• Waterbirth: characteristics and outcomes in low risk women and babies: a retrospective population cohort study in England 2015/16.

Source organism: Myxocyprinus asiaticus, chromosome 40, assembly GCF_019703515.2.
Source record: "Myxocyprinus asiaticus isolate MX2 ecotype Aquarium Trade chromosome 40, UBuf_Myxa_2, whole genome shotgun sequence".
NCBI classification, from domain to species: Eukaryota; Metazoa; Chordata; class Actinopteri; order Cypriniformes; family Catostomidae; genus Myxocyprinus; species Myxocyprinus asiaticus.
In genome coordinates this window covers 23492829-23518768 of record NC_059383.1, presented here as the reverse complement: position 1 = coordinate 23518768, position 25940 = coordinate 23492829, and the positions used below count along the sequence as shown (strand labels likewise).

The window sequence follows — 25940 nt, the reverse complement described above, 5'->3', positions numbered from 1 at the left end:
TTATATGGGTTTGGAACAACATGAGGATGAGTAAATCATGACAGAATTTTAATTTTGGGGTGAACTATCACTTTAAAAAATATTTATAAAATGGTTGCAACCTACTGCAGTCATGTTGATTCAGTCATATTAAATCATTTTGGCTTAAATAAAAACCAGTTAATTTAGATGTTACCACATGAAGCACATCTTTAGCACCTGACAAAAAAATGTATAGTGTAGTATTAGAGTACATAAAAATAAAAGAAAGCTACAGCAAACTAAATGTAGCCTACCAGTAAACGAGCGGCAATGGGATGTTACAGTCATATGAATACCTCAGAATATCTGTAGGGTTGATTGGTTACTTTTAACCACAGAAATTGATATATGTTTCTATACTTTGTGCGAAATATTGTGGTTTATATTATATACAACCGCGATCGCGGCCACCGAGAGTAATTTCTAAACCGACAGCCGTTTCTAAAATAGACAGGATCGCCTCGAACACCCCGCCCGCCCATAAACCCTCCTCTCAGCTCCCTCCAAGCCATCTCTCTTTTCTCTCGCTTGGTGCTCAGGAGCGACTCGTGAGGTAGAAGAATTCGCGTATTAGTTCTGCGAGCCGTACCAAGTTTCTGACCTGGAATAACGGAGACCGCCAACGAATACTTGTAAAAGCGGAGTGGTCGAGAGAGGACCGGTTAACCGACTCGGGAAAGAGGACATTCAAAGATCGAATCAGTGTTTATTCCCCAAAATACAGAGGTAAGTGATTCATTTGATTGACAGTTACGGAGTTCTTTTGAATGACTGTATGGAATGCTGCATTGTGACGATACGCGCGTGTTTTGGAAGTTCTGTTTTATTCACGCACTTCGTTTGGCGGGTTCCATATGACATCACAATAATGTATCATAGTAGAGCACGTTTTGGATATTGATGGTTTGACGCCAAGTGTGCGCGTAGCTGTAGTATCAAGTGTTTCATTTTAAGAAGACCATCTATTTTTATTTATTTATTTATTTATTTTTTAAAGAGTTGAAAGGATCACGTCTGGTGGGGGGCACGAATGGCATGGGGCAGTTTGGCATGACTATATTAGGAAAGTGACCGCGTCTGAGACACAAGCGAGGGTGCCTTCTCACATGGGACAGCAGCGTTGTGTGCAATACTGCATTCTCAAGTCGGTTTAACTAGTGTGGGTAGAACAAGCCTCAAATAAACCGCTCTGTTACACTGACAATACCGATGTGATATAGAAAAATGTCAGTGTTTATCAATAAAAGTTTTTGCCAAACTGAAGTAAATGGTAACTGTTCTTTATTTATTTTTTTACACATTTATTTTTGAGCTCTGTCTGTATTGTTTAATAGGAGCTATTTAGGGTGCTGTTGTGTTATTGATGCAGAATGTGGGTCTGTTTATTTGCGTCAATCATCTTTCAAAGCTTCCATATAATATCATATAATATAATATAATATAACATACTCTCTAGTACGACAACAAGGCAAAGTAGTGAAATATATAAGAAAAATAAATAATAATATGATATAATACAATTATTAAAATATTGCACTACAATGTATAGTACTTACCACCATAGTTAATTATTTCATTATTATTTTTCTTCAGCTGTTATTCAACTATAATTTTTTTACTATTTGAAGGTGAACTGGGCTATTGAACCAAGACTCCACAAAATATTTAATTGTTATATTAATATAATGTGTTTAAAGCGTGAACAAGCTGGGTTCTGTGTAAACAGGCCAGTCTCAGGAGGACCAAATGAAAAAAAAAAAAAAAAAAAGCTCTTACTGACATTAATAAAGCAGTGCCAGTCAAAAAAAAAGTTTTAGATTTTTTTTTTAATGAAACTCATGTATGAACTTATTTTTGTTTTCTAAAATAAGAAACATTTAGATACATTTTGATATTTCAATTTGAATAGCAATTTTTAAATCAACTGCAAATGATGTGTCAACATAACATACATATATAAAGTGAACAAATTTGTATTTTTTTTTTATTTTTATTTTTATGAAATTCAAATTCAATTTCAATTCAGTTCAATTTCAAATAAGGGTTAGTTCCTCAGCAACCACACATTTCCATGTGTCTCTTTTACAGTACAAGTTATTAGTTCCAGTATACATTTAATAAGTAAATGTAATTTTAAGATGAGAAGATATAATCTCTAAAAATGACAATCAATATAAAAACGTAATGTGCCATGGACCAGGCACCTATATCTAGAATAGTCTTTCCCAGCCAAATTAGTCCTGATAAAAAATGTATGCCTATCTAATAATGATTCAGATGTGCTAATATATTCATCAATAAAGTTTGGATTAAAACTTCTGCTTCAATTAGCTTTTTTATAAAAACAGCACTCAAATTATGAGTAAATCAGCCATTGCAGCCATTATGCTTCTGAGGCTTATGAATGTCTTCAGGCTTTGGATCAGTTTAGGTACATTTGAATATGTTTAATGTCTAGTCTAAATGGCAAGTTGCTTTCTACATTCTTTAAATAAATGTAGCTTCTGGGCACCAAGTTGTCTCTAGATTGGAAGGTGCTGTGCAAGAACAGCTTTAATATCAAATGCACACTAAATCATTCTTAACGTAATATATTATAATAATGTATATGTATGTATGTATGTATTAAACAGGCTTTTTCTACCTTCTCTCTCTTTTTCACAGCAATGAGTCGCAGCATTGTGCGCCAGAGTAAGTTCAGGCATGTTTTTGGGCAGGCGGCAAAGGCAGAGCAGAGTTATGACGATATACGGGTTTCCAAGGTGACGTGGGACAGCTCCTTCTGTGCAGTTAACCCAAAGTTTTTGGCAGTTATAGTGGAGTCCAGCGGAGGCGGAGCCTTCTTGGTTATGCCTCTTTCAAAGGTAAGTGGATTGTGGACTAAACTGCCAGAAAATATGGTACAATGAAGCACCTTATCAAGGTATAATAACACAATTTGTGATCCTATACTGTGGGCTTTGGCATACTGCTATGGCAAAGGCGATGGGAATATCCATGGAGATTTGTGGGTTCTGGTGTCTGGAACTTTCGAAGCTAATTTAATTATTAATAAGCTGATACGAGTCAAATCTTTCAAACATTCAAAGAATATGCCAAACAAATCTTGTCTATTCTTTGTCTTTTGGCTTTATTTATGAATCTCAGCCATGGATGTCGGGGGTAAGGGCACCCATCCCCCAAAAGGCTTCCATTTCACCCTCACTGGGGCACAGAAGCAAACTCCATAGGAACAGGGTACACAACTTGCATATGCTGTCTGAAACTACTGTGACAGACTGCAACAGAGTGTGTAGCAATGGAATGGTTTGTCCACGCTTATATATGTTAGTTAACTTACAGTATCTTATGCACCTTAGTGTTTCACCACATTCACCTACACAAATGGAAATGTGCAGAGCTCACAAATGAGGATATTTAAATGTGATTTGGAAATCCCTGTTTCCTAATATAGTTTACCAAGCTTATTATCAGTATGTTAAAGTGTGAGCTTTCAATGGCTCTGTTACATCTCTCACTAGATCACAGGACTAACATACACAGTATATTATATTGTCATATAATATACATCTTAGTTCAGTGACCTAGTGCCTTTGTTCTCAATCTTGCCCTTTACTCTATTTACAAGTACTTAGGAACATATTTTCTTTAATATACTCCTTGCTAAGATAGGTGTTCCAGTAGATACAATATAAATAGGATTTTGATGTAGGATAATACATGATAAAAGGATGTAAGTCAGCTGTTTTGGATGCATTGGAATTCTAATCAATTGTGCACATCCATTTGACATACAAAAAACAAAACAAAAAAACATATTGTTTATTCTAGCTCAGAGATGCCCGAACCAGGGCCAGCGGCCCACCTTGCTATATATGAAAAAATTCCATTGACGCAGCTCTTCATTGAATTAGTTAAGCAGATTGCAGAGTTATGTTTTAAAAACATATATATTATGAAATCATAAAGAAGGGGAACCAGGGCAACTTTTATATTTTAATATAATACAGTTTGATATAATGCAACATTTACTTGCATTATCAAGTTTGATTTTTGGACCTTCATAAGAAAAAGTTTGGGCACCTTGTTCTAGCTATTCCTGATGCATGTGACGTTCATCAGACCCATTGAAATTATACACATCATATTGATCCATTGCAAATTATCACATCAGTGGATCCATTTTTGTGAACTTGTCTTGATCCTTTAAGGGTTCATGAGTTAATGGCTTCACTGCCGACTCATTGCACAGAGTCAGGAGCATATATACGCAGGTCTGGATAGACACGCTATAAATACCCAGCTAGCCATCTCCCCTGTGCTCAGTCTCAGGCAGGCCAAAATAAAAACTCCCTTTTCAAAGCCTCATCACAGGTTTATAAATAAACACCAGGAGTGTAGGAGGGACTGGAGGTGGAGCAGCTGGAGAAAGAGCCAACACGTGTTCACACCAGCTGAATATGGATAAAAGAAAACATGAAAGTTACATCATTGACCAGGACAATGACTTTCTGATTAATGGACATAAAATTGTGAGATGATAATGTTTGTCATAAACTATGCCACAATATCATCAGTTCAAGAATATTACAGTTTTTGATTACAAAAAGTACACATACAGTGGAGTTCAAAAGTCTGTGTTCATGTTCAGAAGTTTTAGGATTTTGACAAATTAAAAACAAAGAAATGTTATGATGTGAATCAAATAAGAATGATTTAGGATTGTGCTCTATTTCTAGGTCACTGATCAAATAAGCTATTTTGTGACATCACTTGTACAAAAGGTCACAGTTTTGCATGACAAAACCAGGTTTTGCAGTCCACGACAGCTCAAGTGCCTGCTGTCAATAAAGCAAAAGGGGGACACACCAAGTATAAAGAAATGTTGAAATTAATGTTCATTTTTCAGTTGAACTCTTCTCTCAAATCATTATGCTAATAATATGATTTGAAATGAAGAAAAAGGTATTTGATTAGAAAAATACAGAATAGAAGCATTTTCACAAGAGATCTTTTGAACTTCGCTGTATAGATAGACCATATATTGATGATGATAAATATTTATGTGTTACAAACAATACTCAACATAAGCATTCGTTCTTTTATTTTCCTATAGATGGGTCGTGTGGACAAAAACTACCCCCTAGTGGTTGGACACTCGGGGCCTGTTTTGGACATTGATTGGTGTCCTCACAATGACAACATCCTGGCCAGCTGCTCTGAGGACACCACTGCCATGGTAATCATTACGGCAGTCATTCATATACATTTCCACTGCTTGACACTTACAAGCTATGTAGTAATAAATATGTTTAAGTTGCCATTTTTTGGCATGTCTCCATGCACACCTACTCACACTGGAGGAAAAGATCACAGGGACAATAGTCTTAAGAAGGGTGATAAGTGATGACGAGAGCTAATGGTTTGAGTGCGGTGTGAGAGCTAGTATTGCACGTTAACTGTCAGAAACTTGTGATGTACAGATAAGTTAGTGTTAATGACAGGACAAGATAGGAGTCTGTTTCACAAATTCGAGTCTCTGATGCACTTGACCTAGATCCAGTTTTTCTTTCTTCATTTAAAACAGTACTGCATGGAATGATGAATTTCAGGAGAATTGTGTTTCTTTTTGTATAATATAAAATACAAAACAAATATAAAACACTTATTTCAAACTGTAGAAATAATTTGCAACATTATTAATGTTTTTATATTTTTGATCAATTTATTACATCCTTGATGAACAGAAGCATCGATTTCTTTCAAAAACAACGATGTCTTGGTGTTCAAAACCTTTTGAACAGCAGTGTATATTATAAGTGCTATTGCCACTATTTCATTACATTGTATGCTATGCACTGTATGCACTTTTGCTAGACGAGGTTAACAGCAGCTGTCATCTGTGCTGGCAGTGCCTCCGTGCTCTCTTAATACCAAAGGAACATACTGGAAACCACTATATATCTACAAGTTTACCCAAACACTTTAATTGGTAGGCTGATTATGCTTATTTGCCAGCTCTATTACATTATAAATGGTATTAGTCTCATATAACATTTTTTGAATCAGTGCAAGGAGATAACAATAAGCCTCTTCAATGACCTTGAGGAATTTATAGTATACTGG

Waterbirth: characteristics and outcomes in low risk women and babies: a retrospective population cohort study in England 2015/16. Aughey, Harriet; Jardine, Jen; Blotkamp, Andrea; Harris, Tina; NMPA Project Team Background Little is known about the incidence of delivery in water and concerns have been raised about the effects of waterbirth on women and their babies as it becomes more popular. Aims and objectives of the study To identify the proportion of low risk women who give birth in water. To compare the characteristics and outcomes of low risk women and their babies who give birth in water with women who do not. Methods Ethical approval was not required as data from maternity information systems was linked to Hospital Episode Statistics for births in England from 1/4/15 -31/3/16. The cohort was restricted to singleton, term vaginal livebirths without instrument, in women with no risk factors requiring obstetric care, in trusts with complete data for birth in water. Multivariate logistic regression models were used to examine maternal characteristics and outcomes (PPH ≥1500ml, OASI) and neonatal outcomes (Apgar <7 at 5 mins, NNU admission). Findings Of 52,476 births, 7099 (13.5%) were recorded as having occurred in water. Water birth was more likely in older women (adjOR for age group 30-34 1.3, 95% CI (1.2,1.5), 35-39 1.3 (1.1,1.4)) and less likely in women of black (adjOR 0.42 (0.35, 0.94)) or Asian (0.26 (0.23, 0.31)) ethnicity, or of lower socioeconomic status (lowest quintile, adjOR 0.50 (0.45-0.55)). There was no association between delivery in water and low Apgar score (adjOR 0.99 (0.70,1.39)) or OASI (adjOR 1.09 (0.94,1.28)). There was a small association with reduced admission to a NNU (adjOR 0.91 (0.84,0.99)) and PPH (adjOR 0.69 (0.53,0.89)); however, in a subset who gave birth in a midwife-led setting, this effect did not persist. Conclusions and implications There is no evidence of harm to the mother (PPH, OASI) or the baby (low Apgar, NNU admission) from waterbirth. Small differences in rates of admission to NNU and PPH may be explained by unmeasured confounding variables from events during labour. Why some groups of women are less likely to experience waterbirth may reflect women‘s choice, or inequitable access. Tina Harris is the Senior Clinical Lead (Midwifery) for the National Maternity and Perinatal Audit and is Senior Author on this paper.